The Original Steel Plow

Gentlemen stand next to a trailer full of original plows


In 1837 our founder, John Deere, was a typical blacksmith turning out hayforks, horseshoes, and other essentials for life on the prairie.

Then one day, a broken steel sawmill blade gave him an opportunity. He knew well the back-breaking difficulty of farmers near his home in Grand Detour, Illinois. While plowing, they often interrupted their work to scrape the sticky prairie soil from their cast-iron plows. He envisioned that soil sliding easily off of a highly polished steel moldboard. With steel scarce in the area, Deere acquired a broken steel saw blade, and from it crafted a new type of moldboard plow.

Now, nearly two centuries later, the company that grew out of the success of this innovative plow continues to manufacture advanced equipment for those whose commitment to the land runs deep.

While the original plow could only do a fraction of the work farmers can tackle with modern tillage equipment, it was high-tech at the time. Testing by curator Edward Kendall of the Smithsonian Institution of an 1838 John Deere plow revealed the innovative material, and design, of Deere's early plows. Historian Wayne Broehl, Jr. reiterated, writing that "Deere must have given a great deal of thought to the shape, to the special curve of his moldboard, for its exact contours would determine just how well the soil would be turned over after the share had made the cut."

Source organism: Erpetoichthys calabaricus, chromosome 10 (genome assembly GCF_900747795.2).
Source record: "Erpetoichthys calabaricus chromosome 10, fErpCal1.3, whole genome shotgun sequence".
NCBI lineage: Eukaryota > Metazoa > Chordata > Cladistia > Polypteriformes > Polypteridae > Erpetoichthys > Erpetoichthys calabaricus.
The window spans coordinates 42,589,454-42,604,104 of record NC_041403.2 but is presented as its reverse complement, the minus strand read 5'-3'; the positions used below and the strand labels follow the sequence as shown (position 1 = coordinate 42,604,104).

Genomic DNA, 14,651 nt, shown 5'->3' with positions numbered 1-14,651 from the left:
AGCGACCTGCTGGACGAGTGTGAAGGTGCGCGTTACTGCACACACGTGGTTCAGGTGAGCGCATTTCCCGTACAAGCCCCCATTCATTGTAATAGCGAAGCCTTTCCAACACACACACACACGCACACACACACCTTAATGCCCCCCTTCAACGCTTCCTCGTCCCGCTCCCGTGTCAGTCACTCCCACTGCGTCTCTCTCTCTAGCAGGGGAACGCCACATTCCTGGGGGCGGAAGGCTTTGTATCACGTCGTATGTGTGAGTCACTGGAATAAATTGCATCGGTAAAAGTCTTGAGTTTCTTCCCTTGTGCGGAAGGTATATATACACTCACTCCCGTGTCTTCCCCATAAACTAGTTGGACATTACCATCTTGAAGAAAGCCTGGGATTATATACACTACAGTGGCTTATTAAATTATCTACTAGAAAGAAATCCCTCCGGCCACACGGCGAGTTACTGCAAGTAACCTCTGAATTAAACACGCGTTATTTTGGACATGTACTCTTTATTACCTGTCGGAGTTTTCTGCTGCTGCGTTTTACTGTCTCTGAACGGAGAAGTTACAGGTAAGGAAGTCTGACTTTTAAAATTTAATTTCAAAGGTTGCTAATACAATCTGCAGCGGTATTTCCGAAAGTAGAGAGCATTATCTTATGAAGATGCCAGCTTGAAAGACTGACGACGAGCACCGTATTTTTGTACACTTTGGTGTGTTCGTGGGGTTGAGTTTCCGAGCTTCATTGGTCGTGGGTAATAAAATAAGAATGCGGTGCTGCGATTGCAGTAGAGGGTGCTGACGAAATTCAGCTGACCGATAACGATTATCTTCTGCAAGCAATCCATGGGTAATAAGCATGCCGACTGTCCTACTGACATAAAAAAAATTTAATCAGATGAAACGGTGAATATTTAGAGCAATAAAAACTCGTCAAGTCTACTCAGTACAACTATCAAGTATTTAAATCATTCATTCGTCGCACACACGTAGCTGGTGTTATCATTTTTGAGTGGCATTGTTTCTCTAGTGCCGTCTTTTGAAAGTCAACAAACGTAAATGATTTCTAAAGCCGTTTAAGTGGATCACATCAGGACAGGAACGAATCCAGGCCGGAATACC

Over the next two decades, Deere built strong supply and distribution channels, and continually improved his product based on suggestions from customers. His research paid off and by 1849 his business was booming – he produced 2,000 plows that year.

Deere continued to expand his operation and he was soon producing several different plows – an 1857 advertisement mentions nine models. Most were similar in design, but different in size or material. After a visit in 1868, a Chicago newspaper wrote that "John Deere may be called a pioneer, if not the pioneer, plow manufacturer of Illinois..." The paper concluded that "all plow makers respect and honor him for his skill and success, and conceded the service he has rendered Western agriculture by his efforts."

John Deere spent part of his retirement serving as Mayor of Moline, and running his Alderney Hill Farm in Moline. During his lifetime, the walking plow remained the company's core product, supplemented by riding plows, corn planters, wagons and more.

Today, more than 175 years after John Deere created his steel plow, the company provides advanced products and services for those whose work is linked to the land, including a few very modern variations on John Deere's original plow.